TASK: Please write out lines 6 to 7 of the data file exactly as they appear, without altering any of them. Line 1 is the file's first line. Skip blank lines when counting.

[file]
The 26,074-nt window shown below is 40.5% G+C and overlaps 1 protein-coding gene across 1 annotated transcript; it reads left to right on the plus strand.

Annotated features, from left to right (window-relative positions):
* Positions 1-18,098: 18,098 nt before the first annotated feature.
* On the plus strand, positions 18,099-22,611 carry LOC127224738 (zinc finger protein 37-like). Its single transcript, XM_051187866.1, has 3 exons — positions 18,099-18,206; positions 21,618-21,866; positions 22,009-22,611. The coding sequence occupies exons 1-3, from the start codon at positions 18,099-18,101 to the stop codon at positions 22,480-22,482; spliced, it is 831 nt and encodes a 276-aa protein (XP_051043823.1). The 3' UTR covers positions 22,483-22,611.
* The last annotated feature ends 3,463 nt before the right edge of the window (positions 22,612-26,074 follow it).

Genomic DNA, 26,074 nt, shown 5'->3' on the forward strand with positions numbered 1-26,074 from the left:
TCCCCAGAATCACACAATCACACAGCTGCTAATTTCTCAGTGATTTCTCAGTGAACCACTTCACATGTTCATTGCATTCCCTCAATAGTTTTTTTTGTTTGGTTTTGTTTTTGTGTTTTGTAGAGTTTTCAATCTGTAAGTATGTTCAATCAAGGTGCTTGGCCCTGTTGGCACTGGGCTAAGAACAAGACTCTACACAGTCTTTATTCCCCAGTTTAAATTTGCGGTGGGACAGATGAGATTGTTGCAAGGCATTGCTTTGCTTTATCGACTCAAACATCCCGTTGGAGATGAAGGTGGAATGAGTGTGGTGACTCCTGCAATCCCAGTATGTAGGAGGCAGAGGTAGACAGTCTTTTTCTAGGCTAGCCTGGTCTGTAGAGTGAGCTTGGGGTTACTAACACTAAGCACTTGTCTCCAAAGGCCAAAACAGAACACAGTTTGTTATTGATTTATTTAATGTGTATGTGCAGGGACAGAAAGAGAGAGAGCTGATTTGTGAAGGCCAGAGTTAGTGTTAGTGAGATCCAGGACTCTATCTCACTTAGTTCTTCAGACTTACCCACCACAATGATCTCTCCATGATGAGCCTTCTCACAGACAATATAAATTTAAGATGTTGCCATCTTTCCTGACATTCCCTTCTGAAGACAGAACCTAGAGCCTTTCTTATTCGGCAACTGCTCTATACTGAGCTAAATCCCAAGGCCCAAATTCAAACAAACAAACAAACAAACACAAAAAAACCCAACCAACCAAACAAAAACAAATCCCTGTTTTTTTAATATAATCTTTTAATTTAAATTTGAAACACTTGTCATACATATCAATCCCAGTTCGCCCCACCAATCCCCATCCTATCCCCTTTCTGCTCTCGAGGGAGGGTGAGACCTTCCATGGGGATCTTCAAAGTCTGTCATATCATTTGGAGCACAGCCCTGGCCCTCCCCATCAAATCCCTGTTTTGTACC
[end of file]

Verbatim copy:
Genomic DNA, 26,074 nt, shown 5'->3' on the forward strand with positions numbered 1-26,074 from the left:
TCCCCAGAATCACACAATCACACAGCTGCTAATTTCTCAGTGATTTCTCAGTGAACCACTTCACATGTTCATTGCATTCCCTCAATAGTTTTTTTTGTTTGGTTTTGTTTTTGTGTTTTGTAGAGTTTTCAATCTGTAAGTATGTTCAATCAAGGTGCTTGGCCCTGTTGGCACTGGGCTAAGAACAAGACTCTACACAGTCTTTATTCCCCAGTTTAAATTTGCGGTGGGACAGATGAGATTGTTGCAAGGCATTGCTTTGCTTTATCGACTCAAACATCCCGTTGGAGATGAAGGTGGAATGAGTGTGGTGACTCCTGCAATCCCAGTATGTAGGAGGCAGAGGTAGACAGTCTTTTTCTAGGCTAGCCTGGTCTGTAGAGTGAGCTTGGGGTTACTAACACTAAGCACTTGTCTCCAAAGGCCAAAACAGAACACAGTTTGTTATTGATTTATTTAATGTGTATGTGCAGGGACAGAAAGAGAGAGAGCTGATTTGTGAAGGCCAGAGTTAGTGTTAGTGAGATCCAGGACTCTATCTCACTTAGTTCTTCAGACTTACCCACCACAATGATCTCTCCATGATGAGCCTTCTCACAGACAATATAAATTTAAGATGTTGCCATCTTTCCTGACATTCCCTTCTGAAGACAGAACCTAGAGCCTTTCTTATTCGGCAACTGCTCTATACTGAGCTAAATCCCAAGGCCCAAATTCAAACAAACAAACAAACAAACACAAAAAAACCCAACCAACCAAACAAAAACAAATCCCTGTTTTTTTAATATAATCTTTTAATTTAAATTTGAAACACTTGTCATACATATCAATCCCAGTTCGCCCCACCAATCCCCATCCTATCCCCTTTCTGCTCTCGAGGGAGGGTGAGACCTTCCATGGGGATCTTCAAAGTCTGTCATATCATTTGGAGCACAGCCCTGGCCCTCCCCATCAAATCCCTGTTTTGTACC